by Lynn on October 28, 2015

in The Passionate Playgoer

At the Factory Theatre, Mainspace, Toronto, Ont.

Written by Linda Griffiths
Inspired by The Odd Women by George Gissing
Directed by Jennifer Brewin
Lighting by Jennifer Lennon
Sound by Michael Rinaldi
Head of Wardrobe, Erin Frances Gerofsky
Cast: Aviva Armour-Ostroff
Marie Beath Badian
Leah Doz
Sam Kalilieh
Juno Rinaldi
Julie Stewart

A rather thin production of Linda Griffiths’ vibrant play about women’s emancipation and sex.

The Story. Mary Barfoot and Rhoda Nunn are independent women trying to help other women be independent. Barfoot and Nunn run a school to teach women to type and then go into the workforce to make their own living and be independent of anyone for their livelihood. Barfoot has also been campaigning as a suffragette for equality, going even so far to be jailed for her beliefs. Nunn has supported her in her endeavours. They are also lovers, or ‘odd women’ as the vernacular of the day would describe their relationship.

Rhoda Nunn meets Virginia and Alice Madden by accident in the street. She knew the sisters when they were growing up. Nunn recalls that the sisters (there is another younger sister, Monica) were upper class and always looked down on her because she was poor. Now the tables are turned. Their father has died and the sisters are now dependent on solicitors for their stipend. They had precious little inheritance. The two older sisters are in dire straights. Monica will not have the same problem. She works in a shop and because she is pretty she will marry. What her sisters don’t know is that first Monica will have her various flings with eager men. Sex is always throbbing away in Age of Arousal.

Rhoda takes the two older sisters in to live and study at the school. Mary goes along with it. Her biggest worry is that Rhoda will leave her for someone else. Virginia also has her moments of uncertainty. She wants to go to Berlin to live as a woman but dress as a man. Into this mix comes Everard Madden, Mary’s cousin. A man about town, rakish, charming, and seemingly on the hunt for a pliable, sexual woman. There is much talk about sexual politics, marriage, convention, ties that bind. The play is deep, philosophical, full of sexual politics regarding men, women, and various pairings thereof.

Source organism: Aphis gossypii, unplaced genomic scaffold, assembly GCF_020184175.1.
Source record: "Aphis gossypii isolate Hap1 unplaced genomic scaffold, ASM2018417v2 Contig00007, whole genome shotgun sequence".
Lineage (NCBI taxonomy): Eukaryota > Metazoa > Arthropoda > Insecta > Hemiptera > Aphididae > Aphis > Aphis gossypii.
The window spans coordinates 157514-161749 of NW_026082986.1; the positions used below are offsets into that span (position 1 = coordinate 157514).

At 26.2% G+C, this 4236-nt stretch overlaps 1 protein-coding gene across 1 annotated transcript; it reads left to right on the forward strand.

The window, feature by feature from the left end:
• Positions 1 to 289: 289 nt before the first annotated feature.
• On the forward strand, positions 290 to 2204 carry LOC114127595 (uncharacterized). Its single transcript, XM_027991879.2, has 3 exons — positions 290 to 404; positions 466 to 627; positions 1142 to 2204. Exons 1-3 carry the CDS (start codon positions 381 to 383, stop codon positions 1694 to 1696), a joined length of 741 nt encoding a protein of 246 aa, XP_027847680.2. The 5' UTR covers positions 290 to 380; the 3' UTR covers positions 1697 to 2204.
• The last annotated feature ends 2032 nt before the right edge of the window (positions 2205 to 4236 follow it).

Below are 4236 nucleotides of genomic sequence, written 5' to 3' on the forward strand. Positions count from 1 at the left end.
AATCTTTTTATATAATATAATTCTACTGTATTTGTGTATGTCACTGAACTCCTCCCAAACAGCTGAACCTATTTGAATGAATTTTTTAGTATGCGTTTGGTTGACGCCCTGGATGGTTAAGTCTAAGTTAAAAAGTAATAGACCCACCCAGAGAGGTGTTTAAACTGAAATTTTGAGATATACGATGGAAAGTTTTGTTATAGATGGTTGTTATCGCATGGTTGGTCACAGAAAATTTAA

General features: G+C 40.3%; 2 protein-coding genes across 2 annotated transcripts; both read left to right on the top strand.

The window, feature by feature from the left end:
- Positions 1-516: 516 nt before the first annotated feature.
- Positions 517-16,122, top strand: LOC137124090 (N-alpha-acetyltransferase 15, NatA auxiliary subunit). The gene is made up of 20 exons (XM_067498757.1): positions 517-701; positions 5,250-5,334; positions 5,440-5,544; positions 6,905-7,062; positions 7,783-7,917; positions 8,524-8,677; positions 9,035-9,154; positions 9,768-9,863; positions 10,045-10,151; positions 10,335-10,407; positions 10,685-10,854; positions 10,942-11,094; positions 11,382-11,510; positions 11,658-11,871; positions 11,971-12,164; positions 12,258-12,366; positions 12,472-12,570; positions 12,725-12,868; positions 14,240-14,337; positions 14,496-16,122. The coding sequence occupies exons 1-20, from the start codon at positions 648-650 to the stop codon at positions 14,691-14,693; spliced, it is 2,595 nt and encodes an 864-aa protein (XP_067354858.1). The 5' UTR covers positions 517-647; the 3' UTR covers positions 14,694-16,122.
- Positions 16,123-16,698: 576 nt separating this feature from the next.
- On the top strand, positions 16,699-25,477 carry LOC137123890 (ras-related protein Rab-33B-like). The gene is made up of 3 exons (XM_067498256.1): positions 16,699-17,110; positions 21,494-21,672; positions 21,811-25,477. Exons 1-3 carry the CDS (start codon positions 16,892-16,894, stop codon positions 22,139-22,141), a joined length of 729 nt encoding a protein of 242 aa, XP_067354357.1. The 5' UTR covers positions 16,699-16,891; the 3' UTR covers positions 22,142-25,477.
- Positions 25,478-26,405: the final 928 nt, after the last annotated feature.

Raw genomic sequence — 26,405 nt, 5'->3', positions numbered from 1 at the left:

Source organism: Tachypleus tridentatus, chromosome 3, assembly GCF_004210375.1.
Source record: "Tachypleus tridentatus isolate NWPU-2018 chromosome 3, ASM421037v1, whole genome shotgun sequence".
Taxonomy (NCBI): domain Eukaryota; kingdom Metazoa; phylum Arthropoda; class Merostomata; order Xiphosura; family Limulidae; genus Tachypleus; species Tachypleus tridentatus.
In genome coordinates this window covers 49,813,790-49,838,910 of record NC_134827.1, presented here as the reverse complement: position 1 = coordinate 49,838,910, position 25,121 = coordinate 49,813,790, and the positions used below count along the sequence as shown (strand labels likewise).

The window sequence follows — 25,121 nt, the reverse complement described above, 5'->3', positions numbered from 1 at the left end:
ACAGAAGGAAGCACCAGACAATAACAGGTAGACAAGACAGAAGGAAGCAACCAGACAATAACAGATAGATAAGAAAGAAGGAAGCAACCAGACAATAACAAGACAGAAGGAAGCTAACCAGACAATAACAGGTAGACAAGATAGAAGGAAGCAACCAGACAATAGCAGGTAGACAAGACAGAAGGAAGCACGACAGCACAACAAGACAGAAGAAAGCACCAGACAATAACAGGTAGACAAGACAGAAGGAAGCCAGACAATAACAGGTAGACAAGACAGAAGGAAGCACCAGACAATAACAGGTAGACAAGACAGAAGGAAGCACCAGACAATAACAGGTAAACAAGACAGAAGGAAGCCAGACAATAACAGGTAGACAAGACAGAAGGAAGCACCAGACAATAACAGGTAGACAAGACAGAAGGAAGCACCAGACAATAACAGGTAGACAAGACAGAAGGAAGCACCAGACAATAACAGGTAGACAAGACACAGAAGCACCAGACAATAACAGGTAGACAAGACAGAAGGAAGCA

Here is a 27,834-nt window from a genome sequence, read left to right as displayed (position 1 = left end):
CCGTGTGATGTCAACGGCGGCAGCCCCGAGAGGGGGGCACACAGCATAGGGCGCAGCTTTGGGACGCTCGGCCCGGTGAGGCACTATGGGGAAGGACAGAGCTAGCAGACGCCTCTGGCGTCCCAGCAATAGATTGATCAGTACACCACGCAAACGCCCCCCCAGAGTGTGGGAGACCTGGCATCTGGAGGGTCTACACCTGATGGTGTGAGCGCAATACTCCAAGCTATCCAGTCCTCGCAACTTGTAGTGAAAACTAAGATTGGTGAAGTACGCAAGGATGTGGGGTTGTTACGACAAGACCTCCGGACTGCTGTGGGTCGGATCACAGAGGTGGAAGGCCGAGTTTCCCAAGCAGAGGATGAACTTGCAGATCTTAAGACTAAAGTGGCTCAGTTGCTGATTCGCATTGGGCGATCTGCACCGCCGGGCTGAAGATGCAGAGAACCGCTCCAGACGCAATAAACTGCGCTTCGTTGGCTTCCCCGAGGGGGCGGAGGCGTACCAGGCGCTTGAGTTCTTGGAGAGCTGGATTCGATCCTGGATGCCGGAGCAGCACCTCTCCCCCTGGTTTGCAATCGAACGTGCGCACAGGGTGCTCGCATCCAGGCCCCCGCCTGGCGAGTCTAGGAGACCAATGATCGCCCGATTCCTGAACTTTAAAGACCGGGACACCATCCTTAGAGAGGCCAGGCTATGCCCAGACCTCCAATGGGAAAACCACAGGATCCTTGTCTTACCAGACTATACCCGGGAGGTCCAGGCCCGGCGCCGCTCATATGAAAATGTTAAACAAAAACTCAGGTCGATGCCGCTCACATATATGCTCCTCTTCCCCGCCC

The Production. I wish I could say the production is deep, philosophical and delves into the various themes with vigour and conviction, but alas, I can’t. There is so much that seems unfinished about it. I don’t mind a bare-bones set and simple costumes. In this Factory season there does not seem to be any designer except for lighting and sound. The result is less naked and more chintzy and ill fitting if it’s a suit. That’s not a good thing if you are trying to do right by the intensions and focus on the play.

Director Jennifer Brewin has done fine work as artistic director of Theatre Columbus and its new name Common Boots Theatre. She is imaginative and creative in so many past productions, and especially for the annual Christmas show at the Brick Works. But her work on The Age of Arousal unfortunately looks pedestrian. Staging is matter-of-fact. Characters standing in a line talking to each other seems rather uninspiring and awkward.

The cast is accomplished but most seem to struggle with the ideas of the text. Exceptions are Aviva Amour-Ostroff as the flighty, pre-occupied Virginia Madden and Juno Rinaldi who is splendid as the giddy Alice Madden.

Comment. Factory Theatre has had a rocky time of it since the board and Ken Gass, the Factory’s founding, long-serving artistic director, had a public, acrimonious parting of the ways. The theatre has been trying to find its way again and get its footing. Press information describes Factory as a company with grit. The 2015-16 season is called the Naked Season in which six Canadian Classics will be re-imagined. Productions will be spare and stark of settings and costumes. The focus will be on the plays and their themes. The plays are a cross-section of cultures and arresting stories. Fair enough. But these stories have been done better elsewhere.

Age of Arousal is not being reimagined. It’s being produced in a production that seems rushed; in which actors have not delved deeply into their character and the complexity of the playwright’s themes have not been explored fully. This is a disappointment. I hope for better things with the next show, Banana Boys.

Produced by Factory Theatre

Opened: Oct. 22, 2015
Closes: Nov. 8, 2015.
Cast: 6; 1 man, 5 women
Running Time: 2 hours.

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